Finally, I think it important to mention a broader point. In our country, we do not answer to kings or queens or dictators, and we reject all forms of aristocracy. We cherish our status as Americans, and in this country, all Americans are equal before the law and equal in their right to select our elected officials by exercising the right to vote.
Our history in this regard is both important and uniquely American.
In 1870, our predecessors amended our Constitution by enacting the Fifteenth Amendment. That Amendment states that “[t]he right of citizens of the United States to vote shall not be denied or abridged by the United States or by any state on account of race, color, or previous condition of servitude.”
In 1920, Americans amended the Constitution by enacting the Nineteenth Amendment. That Amendment mandates that “[t]he right of citizens of the United States to vote shall not be denied or abridged by the United States or by any state on account of sex.”
Both the Fifteenth and Nineteenth Amendments authorize Congress to enact “appropriate legislation.”
Despite these Constitutional protections, many Americans did not enjoy the right to vote during much of the Twentieth Century. In particular, many African-American citizens did not remained disenfranchised.
The Civil Rights Movement helped change things, and the Movement led to the creation of the Civil Rights Division, with the enactment of the Civil Rights Act of 1957, and additional Civil Rights Acts in 1960 and 1964. In various ways, these Civil Rights Acts authorized the Attorney General to seek court-ordered enforcement of the right to vote.
The year 1964 also saw the enactment of the Twenty-Fourth Amendment to the Constitution. That Amendment provides:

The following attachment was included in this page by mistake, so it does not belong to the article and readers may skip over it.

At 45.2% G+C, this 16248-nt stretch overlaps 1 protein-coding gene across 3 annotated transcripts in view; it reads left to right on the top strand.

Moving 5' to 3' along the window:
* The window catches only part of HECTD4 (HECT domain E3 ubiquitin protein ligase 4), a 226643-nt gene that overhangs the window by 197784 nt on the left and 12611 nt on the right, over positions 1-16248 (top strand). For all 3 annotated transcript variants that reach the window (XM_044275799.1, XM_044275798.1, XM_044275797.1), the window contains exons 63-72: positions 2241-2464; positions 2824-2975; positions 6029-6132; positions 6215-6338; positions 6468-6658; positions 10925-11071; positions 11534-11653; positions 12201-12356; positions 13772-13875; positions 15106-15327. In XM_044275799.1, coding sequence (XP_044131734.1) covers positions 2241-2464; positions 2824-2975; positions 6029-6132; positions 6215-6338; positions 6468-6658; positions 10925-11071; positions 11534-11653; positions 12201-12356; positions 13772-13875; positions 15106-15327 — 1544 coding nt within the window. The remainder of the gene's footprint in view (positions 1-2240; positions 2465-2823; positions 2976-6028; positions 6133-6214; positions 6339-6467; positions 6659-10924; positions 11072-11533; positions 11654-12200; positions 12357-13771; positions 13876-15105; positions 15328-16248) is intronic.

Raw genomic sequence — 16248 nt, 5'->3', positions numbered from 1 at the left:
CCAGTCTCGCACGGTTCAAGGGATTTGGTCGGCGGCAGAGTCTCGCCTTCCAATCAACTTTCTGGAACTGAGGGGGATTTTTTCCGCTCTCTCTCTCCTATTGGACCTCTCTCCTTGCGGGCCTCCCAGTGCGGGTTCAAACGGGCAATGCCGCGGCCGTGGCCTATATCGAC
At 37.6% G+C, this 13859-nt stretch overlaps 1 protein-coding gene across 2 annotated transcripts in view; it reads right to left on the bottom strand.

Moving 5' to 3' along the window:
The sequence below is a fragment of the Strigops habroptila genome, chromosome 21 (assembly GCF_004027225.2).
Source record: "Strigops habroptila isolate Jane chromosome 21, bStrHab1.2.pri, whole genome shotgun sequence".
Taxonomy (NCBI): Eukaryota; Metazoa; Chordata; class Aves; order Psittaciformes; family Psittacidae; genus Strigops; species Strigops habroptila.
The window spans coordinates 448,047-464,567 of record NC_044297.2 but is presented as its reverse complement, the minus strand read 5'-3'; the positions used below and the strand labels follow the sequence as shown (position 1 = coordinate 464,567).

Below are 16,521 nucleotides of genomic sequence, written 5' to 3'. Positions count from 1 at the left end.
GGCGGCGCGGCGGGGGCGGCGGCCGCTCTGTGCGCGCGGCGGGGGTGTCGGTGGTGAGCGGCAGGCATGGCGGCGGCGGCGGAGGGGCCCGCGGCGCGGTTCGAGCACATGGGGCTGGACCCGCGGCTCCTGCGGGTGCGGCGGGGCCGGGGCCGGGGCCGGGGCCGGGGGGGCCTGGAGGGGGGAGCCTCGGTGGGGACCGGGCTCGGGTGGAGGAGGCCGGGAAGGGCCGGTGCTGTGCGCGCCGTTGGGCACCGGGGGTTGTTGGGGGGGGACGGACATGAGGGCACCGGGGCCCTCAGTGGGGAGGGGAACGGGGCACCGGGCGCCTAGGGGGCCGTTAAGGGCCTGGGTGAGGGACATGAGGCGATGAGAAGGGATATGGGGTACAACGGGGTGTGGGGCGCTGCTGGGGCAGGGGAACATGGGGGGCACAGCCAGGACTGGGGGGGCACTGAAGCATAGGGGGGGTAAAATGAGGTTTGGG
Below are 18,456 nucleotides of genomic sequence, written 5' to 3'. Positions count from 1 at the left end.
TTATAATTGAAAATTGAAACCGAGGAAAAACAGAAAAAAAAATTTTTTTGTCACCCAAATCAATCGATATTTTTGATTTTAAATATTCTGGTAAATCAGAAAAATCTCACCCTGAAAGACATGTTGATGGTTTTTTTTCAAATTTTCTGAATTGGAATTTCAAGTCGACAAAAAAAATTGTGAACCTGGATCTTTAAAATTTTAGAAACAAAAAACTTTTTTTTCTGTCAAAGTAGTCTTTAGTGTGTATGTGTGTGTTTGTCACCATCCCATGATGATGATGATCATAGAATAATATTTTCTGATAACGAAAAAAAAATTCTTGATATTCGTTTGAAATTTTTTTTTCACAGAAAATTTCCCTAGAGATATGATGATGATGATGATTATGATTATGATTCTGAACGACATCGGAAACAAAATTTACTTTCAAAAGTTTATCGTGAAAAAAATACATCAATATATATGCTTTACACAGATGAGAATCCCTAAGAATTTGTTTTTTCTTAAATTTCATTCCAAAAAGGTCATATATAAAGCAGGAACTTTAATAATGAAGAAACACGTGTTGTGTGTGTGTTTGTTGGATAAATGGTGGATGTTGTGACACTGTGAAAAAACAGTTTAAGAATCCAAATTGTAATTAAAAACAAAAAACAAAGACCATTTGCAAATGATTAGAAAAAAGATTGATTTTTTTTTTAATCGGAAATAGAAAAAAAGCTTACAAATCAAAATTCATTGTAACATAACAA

The right of citizens of the United States to vote in any primary or other election for President or Vice President, for electors for President or Vice President, or for Senator or Representative in Congress, shall not be denied or abridged by the United States or any State by reason of failure to pay poll tax or other tax.
The Amendment also authorized Congress to enact “appropriate legislation.”
Still, many African-American voters remained disenfranchised. Civil rights advocates led by Dr. Martin Luther King and others remained determined to end this problem.
In March 1965, Dr. King, future Rep. John Lewis, and hundreds of other nonviolent protesters began a march from Selma, Alabama, to the state capitol in Montgomery. During the early part of their march, as they attempted to cross Selma’s Edmund Pettus Bridge, state troopers attacked them. Mr. Lewis was badly beaten, and over 50 people were hospitalized.
A federal court ordered the peaceable resumption of the march, and a few days later, President Lyndon Johnson announced that he was asking Congress to enact the Voting Rights Act. In a speech to the nation, President Johnson reminded Americans about our founding and our values:
“This was the first nation in the history of the world to be founded with a purpose. The great phrases of that purpose still sound in every American heart, North and South: “All men are created equal”--”government by consent of the governed”--”give me liberty or give me death.” Well, those are not just clever words, or those are not just empty theories. In their name Americans have fought and died for two centuries, and tonight around the world they stand there as guardians of our liberty, risking their lives. . . . The most basic right of all was the right to choose your own leaders. The history of this country, in large measure, is the history of the expansion of that right to all of our people.”
The Voting Rights Act represented an act by our elected officials to effectuate the Fifteenth Amendment and to guarantee the right to vote for all Americans. This history informs our work on elections.
Again, thank you for the chance to visit with you today, and I look forward to working with all of you, as do my colleagues at the Justice Department, including those in the Civil Rights Division.